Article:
Basilica of the sacred family Barcelona, Spain
Living on acres of land, as I do, it strikes an odd string in my heart when you would step out of your home…onto the sidewalk and then the street.
And then they proudly point to the backyard where they have a cement pond. Now that’s living. I guess.
I lived in a couple of locations when I lived in Scotland, England and Ireland that were row-houses. When you’re young, the world is your adventure to be lived. When you get older and yearn for a life of quiet contemplation, it’s different. You reset priorities.
Maybe the rules are less hard-and-fast as you age? It’s like my rule never to buy pre-made sandwiches. You look at the photo below and realize that rules are made to be broken.
Hopefully, you know enough that when you see a barn that’s leaning precariously, you know that the seasoned wood can be re-purposed as paneling by using a plane and a router to create shiplap that’s worth a pretty penny. Knowing those things usually comes with time.
It’s like learning to cut and split the wood you’re going to use for the fire to build up coals to cook your freshly caught trout. You have to find a seasoned, dead tree. You chop it down, knowing that when a tree dies, the sap runs to the bottom, so the wood near the stump will catch fire far more easily and will burn hotter, and give you coals for cooking quicker. You can eat the trout sooner.
So runs the sermonette.
The Naval Chaplain
– OR – What if LSP had been part of Nelson’s Navy?
The Chaplain was a warrant officer who held during the 18th and early 19th century the same wardroom rank as the master and the surgeon, but, unlike these officers, his position was not essential to the day-to-day running of the ship. As a result, very few were allocated to ships of less the third rate status. Although chaplains messed in the wardroom, in ships of the line they were generally berthed in a cabin within the gun room, situated at the after end of the lower gun deck.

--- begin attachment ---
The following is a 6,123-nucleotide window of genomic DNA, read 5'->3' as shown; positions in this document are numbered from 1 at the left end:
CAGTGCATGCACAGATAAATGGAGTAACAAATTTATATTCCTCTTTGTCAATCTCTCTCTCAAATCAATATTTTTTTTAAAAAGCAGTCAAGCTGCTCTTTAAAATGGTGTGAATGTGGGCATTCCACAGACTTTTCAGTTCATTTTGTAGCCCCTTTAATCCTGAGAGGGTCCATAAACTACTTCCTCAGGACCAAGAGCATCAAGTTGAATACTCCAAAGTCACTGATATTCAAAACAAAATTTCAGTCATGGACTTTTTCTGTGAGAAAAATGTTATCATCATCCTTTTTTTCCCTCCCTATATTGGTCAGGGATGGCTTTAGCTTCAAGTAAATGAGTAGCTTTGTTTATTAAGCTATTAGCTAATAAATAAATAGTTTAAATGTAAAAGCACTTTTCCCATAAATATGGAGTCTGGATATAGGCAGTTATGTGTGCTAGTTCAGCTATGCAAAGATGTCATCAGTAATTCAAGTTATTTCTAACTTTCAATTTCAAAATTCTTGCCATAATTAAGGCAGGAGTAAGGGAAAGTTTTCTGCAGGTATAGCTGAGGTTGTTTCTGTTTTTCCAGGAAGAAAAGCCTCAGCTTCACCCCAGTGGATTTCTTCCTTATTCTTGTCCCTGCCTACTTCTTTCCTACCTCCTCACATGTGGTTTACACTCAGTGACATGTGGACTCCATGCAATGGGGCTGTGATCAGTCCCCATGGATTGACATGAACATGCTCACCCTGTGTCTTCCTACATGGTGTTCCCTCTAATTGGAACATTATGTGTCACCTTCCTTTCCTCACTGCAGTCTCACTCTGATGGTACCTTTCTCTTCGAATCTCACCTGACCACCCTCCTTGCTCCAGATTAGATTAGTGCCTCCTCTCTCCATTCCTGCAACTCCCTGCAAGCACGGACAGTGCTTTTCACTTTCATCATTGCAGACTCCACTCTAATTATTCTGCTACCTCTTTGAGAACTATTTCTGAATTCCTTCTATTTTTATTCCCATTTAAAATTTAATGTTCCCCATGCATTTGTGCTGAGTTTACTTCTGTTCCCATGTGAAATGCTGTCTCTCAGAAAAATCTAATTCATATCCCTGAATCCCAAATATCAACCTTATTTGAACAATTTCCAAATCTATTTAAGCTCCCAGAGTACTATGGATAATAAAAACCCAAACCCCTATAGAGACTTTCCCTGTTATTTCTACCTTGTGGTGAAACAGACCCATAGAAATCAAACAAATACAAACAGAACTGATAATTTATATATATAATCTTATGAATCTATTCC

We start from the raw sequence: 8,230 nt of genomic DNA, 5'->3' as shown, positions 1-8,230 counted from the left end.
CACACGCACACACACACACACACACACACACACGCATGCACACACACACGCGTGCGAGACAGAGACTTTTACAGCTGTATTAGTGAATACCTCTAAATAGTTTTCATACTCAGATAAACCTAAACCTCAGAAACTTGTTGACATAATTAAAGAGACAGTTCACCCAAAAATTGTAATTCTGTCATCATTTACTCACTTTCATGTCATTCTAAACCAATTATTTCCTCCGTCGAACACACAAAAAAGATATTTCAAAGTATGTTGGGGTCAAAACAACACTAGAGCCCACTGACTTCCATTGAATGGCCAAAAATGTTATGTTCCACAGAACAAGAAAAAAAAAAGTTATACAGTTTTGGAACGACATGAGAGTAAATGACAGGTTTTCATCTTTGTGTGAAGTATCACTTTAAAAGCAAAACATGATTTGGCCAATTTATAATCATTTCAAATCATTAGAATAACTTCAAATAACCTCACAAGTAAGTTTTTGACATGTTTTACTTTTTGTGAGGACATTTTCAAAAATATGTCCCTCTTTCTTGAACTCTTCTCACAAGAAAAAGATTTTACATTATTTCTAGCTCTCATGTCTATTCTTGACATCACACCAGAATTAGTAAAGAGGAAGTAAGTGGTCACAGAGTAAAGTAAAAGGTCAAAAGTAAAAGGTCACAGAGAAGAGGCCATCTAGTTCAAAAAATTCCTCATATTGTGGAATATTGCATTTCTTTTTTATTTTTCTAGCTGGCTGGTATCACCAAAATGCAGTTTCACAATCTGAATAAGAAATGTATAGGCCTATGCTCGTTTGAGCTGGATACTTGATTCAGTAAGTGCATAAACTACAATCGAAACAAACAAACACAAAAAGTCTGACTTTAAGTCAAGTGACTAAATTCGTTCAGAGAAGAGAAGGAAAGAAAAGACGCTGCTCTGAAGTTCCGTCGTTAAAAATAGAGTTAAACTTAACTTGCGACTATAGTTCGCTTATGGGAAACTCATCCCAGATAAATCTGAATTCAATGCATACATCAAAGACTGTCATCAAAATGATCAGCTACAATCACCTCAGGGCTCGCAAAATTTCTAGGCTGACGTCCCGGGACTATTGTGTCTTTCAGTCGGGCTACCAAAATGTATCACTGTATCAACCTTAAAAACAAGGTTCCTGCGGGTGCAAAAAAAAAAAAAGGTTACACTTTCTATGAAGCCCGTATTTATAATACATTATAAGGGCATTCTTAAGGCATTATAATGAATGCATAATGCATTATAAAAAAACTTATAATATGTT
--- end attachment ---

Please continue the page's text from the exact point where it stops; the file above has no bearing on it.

Divine service as it is usually performed on board a British frigate at sea, by Augustus Earl 1836
All chaplains entering the navy during this period were clerics of the Anglican Church. Their main duty, which followed the requirements upheld by the Articles of war, was to hold divine service every Sunday for the entire ship’s company, irrespective of whether crew members were Roman Catholic, Scottish Presbyterian, etc. Besides attending to routine burials, they also held services of thanksgiving after battle. In many cases, their previous training in theology, the classics, and languages often proved advantageous, enabled them not only to bring spiritual and social relief during long periods of sea but equipping them also to translate intercepted foreign despatches.
Sailors at Prayer on board Lord Nelson’s ship after the Battle of the Nile, by John Atkinson 1816
Pay for naval chaplains was relatively low and, although this was given a marked increase to about £ 12.10s.0d per month in 1812, the wage had always been supplemented by an allowance of one groat or fourpence for every crew member listed in the ship’s books. His extra income, therefore, depended on his parish, which in a first-rate with a complement of 850 could be £ 14.3s. 0d.
The Popularity Contest
Those of you who have followed this blog have occasionally seen photos of my grandchildren. Thank you for suffering in silence from a proud grandpa. This is a photo of my youngest daughter with her little boy, Mikey, my youngest grandson, at the pumpkin patch.
It seems like only yesterday when I took Emilie and her three sisters to the patch to get their carving pumpkins. sigh…